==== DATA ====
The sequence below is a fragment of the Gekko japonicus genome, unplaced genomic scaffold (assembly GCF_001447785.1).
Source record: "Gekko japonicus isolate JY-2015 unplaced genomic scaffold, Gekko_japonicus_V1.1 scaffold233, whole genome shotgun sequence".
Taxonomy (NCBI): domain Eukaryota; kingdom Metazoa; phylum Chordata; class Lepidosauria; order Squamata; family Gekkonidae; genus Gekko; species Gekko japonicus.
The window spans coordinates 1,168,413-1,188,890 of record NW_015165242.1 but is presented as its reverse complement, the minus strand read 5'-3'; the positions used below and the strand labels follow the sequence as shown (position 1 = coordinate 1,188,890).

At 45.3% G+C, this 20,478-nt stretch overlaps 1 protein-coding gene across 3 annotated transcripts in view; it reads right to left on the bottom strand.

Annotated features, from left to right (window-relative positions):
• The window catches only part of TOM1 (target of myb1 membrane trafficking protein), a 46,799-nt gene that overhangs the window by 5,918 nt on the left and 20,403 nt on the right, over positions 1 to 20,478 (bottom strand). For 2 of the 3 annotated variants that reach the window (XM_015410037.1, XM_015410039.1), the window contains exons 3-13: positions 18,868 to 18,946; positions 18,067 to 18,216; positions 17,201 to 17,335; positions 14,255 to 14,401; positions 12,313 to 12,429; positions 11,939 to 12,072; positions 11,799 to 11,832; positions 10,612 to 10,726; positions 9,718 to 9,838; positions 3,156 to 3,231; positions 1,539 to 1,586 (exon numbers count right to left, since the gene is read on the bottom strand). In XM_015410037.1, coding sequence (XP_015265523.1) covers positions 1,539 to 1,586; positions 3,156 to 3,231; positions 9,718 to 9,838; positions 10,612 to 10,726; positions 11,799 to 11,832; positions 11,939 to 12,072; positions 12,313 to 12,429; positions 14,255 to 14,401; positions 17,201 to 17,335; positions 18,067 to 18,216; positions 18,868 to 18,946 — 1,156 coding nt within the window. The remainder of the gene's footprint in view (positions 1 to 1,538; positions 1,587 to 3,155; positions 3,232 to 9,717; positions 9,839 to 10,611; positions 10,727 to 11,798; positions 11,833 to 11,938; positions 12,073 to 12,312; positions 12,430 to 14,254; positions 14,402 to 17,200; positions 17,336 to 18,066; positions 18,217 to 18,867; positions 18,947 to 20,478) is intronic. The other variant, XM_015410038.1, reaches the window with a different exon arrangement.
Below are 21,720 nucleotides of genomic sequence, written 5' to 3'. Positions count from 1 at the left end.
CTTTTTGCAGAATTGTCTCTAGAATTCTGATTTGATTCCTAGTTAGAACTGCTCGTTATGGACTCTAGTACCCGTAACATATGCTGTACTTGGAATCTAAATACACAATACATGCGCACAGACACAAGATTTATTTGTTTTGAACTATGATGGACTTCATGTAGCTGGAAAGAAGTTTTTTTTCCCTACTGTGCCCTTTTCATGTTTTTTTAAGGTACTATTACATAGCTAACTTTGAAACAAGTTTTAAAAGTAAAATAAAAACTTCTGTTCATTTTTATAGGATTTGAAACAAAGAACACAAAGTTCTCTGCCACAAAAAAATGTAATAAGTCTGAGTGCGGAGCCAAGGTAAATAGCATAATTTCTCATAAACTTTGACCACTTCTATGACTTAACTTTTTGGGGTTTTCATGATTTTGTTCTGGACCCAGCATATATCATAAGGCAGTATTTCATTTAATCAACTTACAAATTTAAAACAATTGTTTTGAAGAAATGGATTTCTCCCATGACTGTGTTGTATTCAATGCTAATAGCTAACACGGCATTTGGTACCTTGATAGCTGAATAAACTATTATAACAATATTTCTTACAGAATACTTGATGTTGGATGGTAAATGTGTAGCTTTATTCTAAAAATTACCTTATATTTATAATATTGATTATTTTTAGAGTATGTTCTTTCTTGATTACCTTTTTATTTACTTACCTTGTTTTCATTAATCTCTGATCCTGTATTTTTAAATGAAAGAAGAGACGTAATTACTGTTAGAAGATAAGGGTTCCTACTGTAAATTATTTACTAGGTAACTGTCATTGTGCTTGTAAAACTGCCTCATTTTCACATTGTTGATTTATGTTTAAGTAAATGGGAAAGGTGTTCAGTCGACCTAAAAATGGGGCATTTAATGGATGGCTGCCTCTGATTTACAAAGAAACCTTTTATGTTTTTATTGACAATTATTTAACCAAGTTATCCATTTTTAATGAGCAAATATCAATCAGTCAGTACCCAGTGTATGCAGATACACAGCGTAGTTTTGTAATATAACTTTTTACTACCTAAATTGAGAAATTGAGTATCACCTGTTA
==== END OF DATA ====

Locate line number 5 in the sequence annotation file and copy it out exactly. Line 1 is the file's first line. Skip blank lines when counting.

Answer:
At 45.3% G+C, this 20,478-nt stretch overlaps 1 protein-coding gene across 3 annotated transcripts in view; it reads right to left on the bottom strand.